The Anabolic to Androgenic Ratio in Steroids / Prohormones

This post was written by Pogue and edited by Mike at PricePlow.

In several of our blog posts about the new legal prohormones available on the market (such as 1-Andro and our upcoming 19-Nor-DHEA post), we discuss the “anabolic to androgenic ratio” as disclosed by Julius Vida’s 1969 book titled Androgens and Anabolic Agents, which utilized on the levator ani muscle.

The background

Levator Ani

The Levator Ani is a pelvic muscle with an incredibly high number of androgen receptors. In the late 60s, mice were sacrificed to the Gain Gods to see what steroids were most anabolic and least androgenic. Image courtesy Wikimedia.

The ‘levator ani’ is a muscle found in the pelvis of rodents that’s responsible for it’s tail wagging effect and is noted for being extremely high in androgen receptors, much more so than the prostate. In the early days of anabolic steroid development, scientists were in search for the holy grail of steroids – a steroid with purely anabolic (muscle growing) effects with no androgenic (the negative side effects associated with steroid use – masculinization / virilization in women, acne, androgenic alopecia, prostate enlargement, etc.) effects.

In order to test the effects of which steroids might fit this profile, scientists such as Julius Vida took the testosterone molecule and modified it in every way, shape, and form possible. Since the levator ani muscle was found to have one of the highest concentrations of androgen receptors, it was assumed that this would be a good way to test steroids to determine whether their effect on skeletal muscle growth would be effective.  So, a lab rat was administered with a steroid and then sacrificed, and its effects on the levator ani, seminal vesicles, and the ventral prostate were then viewed to determine the effects on each of these organs.

Developing the Anabolic to Androgenic Ratio

In 1969, Julius Vida, an AAS researcher, did the above and tested every known steroid available at that time on both the levator ani muscle as well as the prostate in rats and came up with a scale he called the “anabolic to androgenic ratio”. The higher the steroid bound to the levator ani muscle, the higher he rated it on the anabolic scale.[1] Similarly, the lower it bound to the androgen receptor on the prostate and seminal vesicles, he rated it lower on the androgenic scale.

This was meant to show that certain steroids would have more of an anabolic (muscle growing) effect with a lower negative androgenic effect on the prostate — and would be more suited for future development as a pharmaceutical agent for muscle-saving and muscle-building.

For example, Vida rated testosterone on a scale of 100:100 as testosterone bound to the levator ani muscle as much as it did the prostate. This would be indicative of a “perfect” steroid, but in Vida’s mind it was a very rudimentary steroid since it had such negative effects on the prostate.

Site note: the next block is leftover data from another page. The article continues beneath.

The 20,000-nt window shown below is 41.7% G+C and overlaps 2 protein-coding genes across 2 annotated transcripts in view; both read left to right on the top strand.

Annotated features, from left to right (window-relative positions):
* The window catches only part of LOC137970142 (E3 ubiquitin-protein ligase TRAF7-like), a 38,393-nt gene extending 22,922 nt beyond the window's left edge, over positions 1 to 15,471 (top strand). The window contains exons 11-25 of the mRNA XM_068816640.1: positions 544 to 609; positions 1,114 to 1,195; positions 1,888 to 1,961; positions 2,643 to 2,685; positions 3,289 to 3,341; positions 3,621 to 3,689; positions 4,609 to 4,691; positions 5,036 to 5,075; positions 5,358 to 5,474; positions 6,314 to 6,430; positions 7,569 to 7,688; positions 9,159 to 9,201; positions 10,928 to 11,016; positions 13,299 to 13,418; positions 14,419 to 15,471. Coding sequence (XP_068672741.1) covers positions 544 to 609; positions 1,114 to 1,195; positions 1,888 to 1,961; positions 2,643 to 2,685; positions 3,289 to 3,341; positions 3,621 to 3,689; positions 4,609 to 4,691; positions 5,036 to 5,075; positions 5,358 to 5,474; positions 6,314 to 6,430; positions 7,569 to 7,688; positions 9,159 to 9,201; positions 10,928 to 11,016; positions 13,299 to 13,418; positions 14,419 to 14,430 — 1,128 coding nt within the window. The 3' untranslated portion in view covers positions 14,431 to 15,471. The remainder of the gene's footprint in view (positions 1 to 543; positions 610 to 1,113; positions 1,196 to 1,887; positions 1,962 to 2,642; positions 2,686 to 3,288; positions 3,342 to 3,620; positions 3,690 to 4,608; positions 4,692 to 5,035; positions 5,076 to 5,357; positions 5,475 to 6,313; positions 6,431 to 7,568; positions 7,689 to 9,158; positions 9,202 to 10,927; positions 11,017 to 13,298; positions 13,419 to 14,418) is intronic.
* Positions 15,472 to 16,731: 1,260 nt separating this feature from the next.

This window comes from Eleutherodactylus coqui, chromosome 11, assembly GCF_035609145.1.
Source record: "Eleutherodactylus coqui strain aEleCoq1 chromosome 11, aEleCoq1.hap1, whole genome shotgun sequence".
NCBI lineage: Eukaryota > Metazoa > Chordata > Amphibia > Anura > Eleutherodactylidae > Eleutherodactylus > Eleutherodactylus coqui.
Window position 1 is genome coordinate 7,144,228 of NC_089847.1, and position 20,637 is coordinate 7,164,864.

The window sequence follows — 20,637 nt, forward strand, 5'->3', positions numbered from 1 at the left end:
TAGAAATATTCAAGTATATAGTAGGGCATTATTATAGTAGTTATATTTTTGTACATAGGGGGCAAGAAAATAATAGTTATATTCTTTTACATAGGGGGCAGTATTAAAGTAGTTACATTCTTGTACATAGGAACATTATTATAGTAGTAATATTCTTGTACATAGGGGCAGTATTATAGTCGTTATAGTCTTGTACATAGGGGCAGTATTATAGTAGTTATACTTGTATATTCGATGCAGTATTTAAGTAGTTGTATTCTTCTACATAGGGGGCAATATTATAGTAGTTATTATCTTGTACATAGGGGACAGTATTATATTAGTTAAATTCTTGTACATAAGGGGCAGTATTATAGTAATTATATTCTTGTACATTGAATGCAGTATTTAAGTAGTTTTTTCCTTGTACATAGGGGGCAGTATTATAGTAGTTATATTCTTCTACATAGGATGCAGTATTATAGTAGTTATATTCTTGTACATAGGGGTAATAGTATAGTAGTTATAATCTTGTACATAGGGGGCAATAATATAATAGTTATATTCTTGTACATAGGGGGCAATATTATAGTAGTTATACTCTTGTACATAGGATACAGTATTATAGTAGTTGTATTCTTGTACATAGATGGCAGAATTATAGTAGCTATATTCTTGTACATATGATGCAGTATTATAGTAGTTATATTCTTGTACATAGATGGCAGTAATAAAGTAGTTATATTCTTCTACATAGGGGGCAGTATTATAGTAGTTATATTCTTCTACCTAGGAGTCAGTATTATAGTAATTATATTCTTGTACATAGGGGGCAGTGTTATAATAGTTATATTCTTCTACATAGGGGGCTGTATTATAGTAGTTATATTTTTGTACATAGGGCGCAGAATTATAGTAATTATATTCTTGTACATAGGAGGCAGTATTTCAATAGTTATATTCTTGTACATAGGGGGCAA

You can see some tables below, courtesy of Google Books:[1]

Anabolic To Androgenic Ratio

Comparison of levator ani and ventral prostate potencies of various steroids. Image courtesy Google Books[1]

Wild marketing claims ensue…

Because of the method Vida came up with, steroid affictionadoes and marketers of steroids and prohormones have been using this “anabolic to androgenic ratio” scale to market steroids as being exceptionally good. For instance, when 1-testosterone was being sold openly as a designer steroid, marketers advertised it as being “700% more anabolic than testosterone”. Obviously, a silly assertion that doesn’t make much sense from a pharmacological standpoint, but as a sales pitch, it worked wonders.

So, in essence, when you see someone associate a particular steroids anabolic to androgenic ratio, don’t give it too much credence. It is not a true indicator of how much muscle the steroid will add to skeletal muscle, but can demonstrate that is does have positive steroid effects. A good example is how laxogenin is often discussed as having a similar ratio as Anavar (oxandrolone), but we all know that laxogenin is not nearly as strong.

It’s still worth noting the number, however, and isn’t useless by any means: If the androgenic number is higher than the anabolic number, be forewarned that this compound will be significantly stressful on the prostate and associated with other common androgenic side effects.

So, whatever happened to Vida and his quest for the perfect anabolic steroid with no androgenic effects? Unfortunately, we know today that all anabolic androgenic steroids act upon the androgen receptor without regard for building muscle or having the masculinizing effects steroids produce. Perhaps with the future development of SARMs we’ll finally find the mystical compound Vida was searching for, but only time will tell, and those will likely only be sold in prescription form anyway.

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References

  1. Vida, Julius A; Androgens and Anabolic Agent. Chemistry and Pharmacolog;. Academic Press, New York, 1969; Retrieved from https://books.google.com/books?id=DXTysiS5ndQC&pg=PA47&lpg=PA47&dq=levator+ani+steroid&source=bl&ots=g0UpAkZZ9X&sig=kn2naD3V4MpoJWk2OnDggnPGcLk&hl=en&sa=X&ved=0ahUKEwjq7ZiKoYTMAhXC5yYKHXuBCcMQ6AEILDAC#v=onepage&q=levator%20ani%20steroid&f=false and https://books.google.com/books/about/Androgens_and_anabolic_agents.html?id=PeFsAAAAMAAJ
  2. Total Flex Blog; Understanding Anabolic:Androgenic Ratios. (2012). Total Flex Blog. Retrieved from http://www.totalflexblog.com/articles/understanding-anabolicandrogenic-ratios/
  3. Chaiet, D;  “Anabolic:Androgenic Ratios and Ratings – Steroidal.com”; 2014; Retrieved from https://www.steroidal.com/steroids-news/anabolicandrogenic-ratios-ratings-really-mean/
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